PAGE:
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What to plant in a feshly made huglekulture in sandy South Florida?

 
Hanley Kale-Grinder
Posts: 112
Location: Mountain West of USA, Salt Lake City
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Hello!

I'm in Boyton beach, South/coastal Florida visiting my aunt and installed a huglekulture. The soil is in PURE sand (it is literally an ancient sand dune). I dug a hole, put down a layer of straw, then a layer of fresh horse manure, then more straw. My hope is to create a gley to hold in moister. On top of that I layered oak limbs and branches with some other unknown leafs/branches. On top of that was very soiled sawdust from horse pens, then a layer of pure horse manure, then a thick layer of straw for a mulch. There is NO soil in this region so that is not an option. The closest thing is partially decomposed plant matter called "muck" from drained everglade regions. The normal veggie growing time here is during the dry, warm winter, the summer is very hot and wet.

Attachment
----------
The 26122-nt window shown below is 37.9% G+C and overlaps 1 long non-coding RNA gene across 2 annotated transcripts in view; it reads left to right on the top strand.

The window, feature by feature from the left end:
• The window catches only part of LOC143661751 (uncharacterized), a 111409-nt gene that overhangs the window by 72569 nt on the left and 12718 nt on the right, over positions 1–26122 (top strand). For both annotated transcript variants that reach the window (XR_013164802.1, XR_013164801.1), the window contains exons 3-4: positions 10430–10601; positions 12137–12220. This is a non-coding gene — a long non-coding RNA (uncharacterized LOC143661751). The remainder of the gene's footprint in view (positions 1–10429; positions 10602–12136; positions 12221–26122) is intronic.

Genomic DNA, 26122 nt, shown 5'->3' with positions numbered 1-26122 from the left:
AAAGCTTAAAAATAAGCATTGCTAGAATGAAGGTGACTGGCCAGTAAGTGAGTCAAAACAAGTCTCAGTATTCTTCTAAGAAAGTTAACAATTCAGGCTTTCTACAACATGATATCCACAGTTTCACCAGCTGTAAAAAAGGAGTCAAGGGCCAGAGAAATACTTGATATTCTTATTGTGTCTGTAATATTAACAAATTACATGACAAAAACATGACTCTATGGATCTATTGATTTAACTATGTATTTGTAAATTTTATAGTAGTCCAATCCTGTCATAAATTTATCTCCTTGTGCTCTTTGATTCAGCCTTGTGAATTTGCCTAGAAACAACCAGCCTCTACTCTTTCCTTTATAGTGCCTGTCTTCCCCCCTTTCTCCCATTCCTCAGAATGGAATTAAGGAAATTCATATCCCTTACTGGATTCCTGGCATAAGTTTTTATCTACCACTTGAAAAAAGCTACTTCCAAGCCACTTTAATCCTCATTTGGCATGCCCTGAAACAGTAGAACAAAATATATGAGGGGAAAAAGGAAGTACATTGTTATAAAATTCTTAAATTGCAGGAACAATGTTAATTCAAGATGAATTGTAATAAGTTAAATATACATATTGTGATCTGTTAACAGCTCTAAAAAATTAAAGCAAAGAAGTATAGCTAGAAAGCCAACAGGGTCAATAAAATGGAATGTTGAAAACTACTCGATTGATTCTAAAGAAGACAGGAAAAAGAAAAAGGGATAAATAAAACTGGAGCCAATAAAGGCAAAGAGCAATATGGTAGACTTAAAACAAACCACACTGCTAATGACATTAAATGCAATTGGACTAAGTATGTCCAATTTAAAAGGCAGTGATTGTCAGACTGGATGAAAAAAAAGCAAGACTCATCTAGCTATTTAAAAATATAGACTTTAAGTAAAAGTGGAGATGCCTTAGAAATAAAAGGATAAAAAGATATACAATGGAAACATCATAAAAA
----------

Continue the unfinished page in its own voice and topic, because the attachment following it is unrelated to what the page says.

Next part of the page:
My questions!

What would be good to plant in the summer for the hot, rainy season? Which perennials might work here? I think she wants to plant all of the "normal" vegetable in the winter but any other suggestions would be great. Thanks!
 
John Elliott
pollinator
Posts: 2295
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Taro. But plant it at the base of the hugel, where water might tend to pool, it really likes "wet feet".
 
Rogers John
Posts: 16
Location: Melbourne, FL
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I live just up the coast from you in Melbourne, and am doing hugel mounds with truck loads of discarded biomass. As I build my mounds, I apply sand regularly in thin layers to fill in the gaps. Sand will buffer the manure and rotting biomass and make the mixture more crumbly.

Summer crops: sweet potatoes, okra, certain peppers, Seminole pumpkin squash, yard long beans.
 
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